New South Wales is now the only Australian state without an environment department, following an announcement that the Office of Environment and Heritage (OEH) is being dissolved.
The Berejiklian government has advised that the environment branch will be absorbed into a new broader Planning and Industry cluster, while the heritage branch will be absorbed into the Arts portfolio, headed by Don Harwin as minister.
Premier Gladys Berejiklian has hit back against claims that she is jeopardising the environment, assuring that the environment will have a “prominent place within Planning”, and that the EPA will continue to exist.
"The functions currently performed by OEH will continue under the new government structure and outcomes for the environment will continue to be delivered," says a spokesperson from OEH.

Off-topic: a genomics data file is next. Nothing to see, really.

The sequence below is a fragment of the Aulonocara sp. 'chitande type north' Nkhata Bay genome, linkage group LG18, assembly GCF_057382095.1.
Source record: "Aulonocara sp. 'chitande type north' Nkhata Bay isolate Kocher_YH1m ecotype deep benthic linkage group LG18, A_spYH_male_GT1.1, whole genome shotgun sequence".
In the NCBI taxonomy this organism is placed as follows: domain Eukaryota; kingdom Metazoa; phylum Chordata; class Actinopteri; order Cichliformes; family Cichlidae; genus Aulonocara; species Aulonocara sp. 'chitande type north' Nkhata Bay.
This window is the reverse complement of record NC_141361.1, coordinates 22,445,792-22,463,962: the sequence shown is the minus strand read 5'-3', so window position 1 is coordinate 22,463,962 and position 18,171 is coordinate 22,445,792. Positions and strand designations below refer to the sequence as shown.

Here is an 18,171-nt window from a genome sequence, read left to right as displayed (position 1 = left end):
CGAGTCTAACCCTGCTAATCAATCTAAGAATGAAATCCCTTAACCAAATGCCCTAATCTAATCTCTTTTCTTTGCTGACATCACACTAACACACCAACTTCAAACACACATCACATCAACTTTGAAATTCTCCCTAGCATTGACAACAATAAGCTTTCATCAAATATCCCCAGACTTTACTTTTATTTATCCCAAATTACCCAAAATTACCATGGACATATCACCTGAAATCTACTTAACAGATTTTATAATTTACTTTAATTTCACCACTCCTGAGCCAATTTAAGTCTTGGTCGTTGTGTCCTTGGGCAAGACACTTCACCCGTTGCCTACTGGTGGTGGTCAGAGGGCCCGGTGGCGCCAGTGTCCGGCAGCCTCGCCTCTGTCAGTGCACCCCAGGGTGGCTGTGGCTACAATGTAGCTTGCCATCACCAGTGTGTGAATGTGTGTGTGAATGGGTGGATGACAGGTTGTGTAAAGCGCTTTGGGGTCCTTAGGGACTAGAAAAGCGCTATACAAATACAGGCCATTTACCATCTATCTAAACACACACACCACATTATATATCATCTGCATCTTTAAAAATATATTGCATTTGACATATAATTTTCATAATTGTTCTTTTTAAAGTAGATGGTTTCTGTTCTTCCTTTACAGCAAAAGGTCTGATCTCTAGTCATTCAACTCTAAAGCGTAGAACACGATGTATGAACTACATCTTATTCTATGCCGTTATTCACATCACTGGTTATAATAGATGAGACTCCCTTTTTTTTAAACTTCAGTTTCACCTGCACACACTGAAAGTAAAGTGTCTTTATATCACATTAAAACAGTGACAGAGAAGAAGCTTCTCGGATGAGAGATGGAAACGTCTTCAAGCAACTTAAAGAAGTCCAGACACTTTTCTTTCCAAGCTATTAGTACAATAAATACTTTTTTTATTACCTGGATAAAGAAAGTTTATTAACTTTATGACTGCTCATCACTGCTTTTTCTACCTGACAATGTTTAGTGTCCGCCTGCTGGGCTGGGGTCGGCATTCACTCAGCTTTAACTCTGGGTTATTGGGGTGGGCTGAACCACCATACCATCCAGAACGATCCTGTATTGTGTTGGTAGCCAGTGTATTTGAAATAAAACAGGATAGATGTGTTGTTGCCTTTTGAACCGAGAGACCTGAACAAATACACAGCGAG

"Changes to individual government agencies such as OEH will in no way change our staff's commitment to delivering on the environmental priorities of this key portfolio."
Penny Sharpe, acting Labor leader and environment spokesperson has condemned the move in a comment to the Sydney Morning Herald, referring to it as “a terrible outcome for the environment of NSW” and “a betrayal” to voters.
She has also echoed the thoughts of others that the environment will not get the attention it needs at the bottom of a large department, and that this decision is pandering to developers.
Questions also remain as to whether heritage will get the attention it needs in Arts, and staff are wary due to a letter from OEH chief executive Anthony Lean stating he is still seeking clarification on how the heritage branch will be impacted.
Other changes include the cessation of the Office of Local Government as a separate entity, and the closure of the Planning and Environment cluster by 1 July this year.
Image credit: NSW National Parks